Total Drek

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Wednesday, October 11, 2006

The Nobel Prize mystery

With this week's announcement of the Nobel Prize in Economics, the U.S. has completed a sweep of all the science prizes. Four prizes went to six people, all six Americans by birth, working in America. The prizes were:

Medicine: Andrew Fire and Craig Mello, for discovering how to turn genes on and off using RNA
Physics: John Mather and George Smoot, for discovering the variations in the cosmic microwave background radiation
Chemistry: Roger Kornberg, for studying the basis of transcription (how RNA passes genetic information in cells)
Economics: Edmund Phelps, for reinterpreting the relationship between inflation and unemployment in macroeconomic policy

This completes the first American sweep of the science prizes since 1983. The Literature prize will be announced tomorrow at 7 A.M. Eastern time; the Peace prize will be announced on Friday at 5 A.M. Eastern time. You can follow the announcements live on

Congratulations to all the prize recipients. Congratulations also to U.S. science funding agencies (especially the National Science Foundation), which must be enjoying seeing the work they funded and the nation they work for receive so much global recognition.

The thing that bothers me is this, though: how is it that a nation that sweeps all four Nobel Prize categories can have a public that knows so little about science? Why do almost half of people claim not to believe in evolution (as if evolution were something to be believed in, rather than something to be discovered and understood)? Why do a great number of Americans not know that the seasons are caused by the tilt of the Earth, and not by varying distances from the Sun?

Is American scientific knowledge and understanding really the province of a few highly trained specialists, and not reaching the majority of the population? That would be sad. It doesn't help that there are powerful institutions in religion, government, and industry that want people not to understand science, but that doesn't seem like a fully satisfying explanation. Any other ideas?


Blogger Plain(s)feminist said...

I heard a student say that it wasn't fair for the schools not to teach creationism along with evolution because the students should get both sides of the story. I wanted to explain, but then I started to go slightly insane and had to stop.

Wednesday, October 11, 2006 10:40:00 AM  
Blogger TDEC said...

Grrr. The computer just ate my elaborate response.

The gist of it was that I think at least part of the problem is that in American education students specialise very early on, and based only on preference and talent. This cuts out any contact with disciplines they have not chosed, thereby reducing even their most basic knowledge of science and other subject not in their scope.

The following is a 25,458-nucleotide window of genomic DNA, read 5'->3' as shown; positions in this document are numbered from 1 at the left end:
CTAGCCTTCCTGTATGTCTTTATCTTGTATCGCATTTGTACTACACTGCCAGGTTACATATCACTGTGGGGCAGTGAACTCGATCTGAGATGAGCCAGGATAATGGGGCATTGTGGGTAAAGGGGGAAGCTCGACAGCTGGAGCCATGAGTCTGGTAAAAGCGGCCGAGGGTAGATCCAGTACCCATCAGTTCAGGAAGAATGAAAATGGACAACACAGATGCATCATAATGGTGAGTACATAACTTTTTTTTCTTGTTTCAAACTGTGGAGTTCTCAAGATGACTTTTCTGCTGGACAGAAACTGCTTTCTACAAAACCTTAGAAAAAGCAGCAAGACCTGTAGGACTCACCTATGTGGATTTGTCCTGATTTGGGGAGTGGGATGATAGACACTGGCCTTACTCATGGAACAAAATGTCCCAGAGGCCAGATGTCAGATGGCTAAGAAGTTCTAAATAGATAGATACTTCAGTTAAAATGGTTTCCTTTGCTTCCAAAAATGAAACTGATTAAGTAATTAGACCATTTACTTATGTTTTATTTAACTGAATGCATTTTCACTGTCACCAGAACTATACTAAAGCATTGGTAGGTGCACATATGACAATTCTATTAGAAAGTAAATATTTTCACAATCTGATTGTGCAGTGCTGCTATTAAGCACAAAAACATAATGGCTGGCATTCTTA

I do believe that the educational system would work better is it delivered a somewhat broader knowledge, and coerced students just a tad more, mthereby making sure that they are at least familiar with basic concepts of different disciplines.

Wednesday, October 11, 2006 11:02:00 AM  
Anonymous Anonymous said...

Two words: American Idol.

Seriously, though, anti-intellectualism is rampant in America, far more than in [most? all?] other Western industrialized nations. This doesn't answer the question, just broadens it a bit ("why are we so anti-intellectual?"), but it's all part and parcel of the same set of foundational American beliefs: anti-elitism, populism, valorization of physical labor/masculinity -- that devalues book larnin. Well, unless it's the Good Book.

Wednesday, October 11, 2006 11:13:00 AM  
Anonymous Anonymous said...

American Idol may be closer to the answer than you realize. The fascination in this country with movie stars and famous wannabees shows what's important to many people. Shallow, but that seems to be a priority to many. Such a shame that the media creates our focus.

Wednesday, October 11, 2006 1:04:00 PM  
Blogger Drek said...

I think I have to agree about the need for a little more coercion in schooling. Choice is good and all, but one needs to be adequately informed in order to make a choice. Compulsory schooling is supposed to accomplish that for us, but a lot of people are opposed to it. Moves for 'academic freedom' just show how facts themselves are becoming a battleground. I'm a big fan of free speech and academic integrity, but this "Student bill of rights" is a trojan horse.

I agree as well that a lot of what drives this is an anti-authoritarian bias. Sadly, few seem to grasp that it isn't authority that is bad, but arbitrary authority.

Finally, I think scientists themselves are partly to blame. We are often discouraged from engaging with the public. Well, guess what? If we never take our case to the public, why should we be shocked that they don't agree with us?

Wednesday, October 11, 2006 2:43:00 PM  

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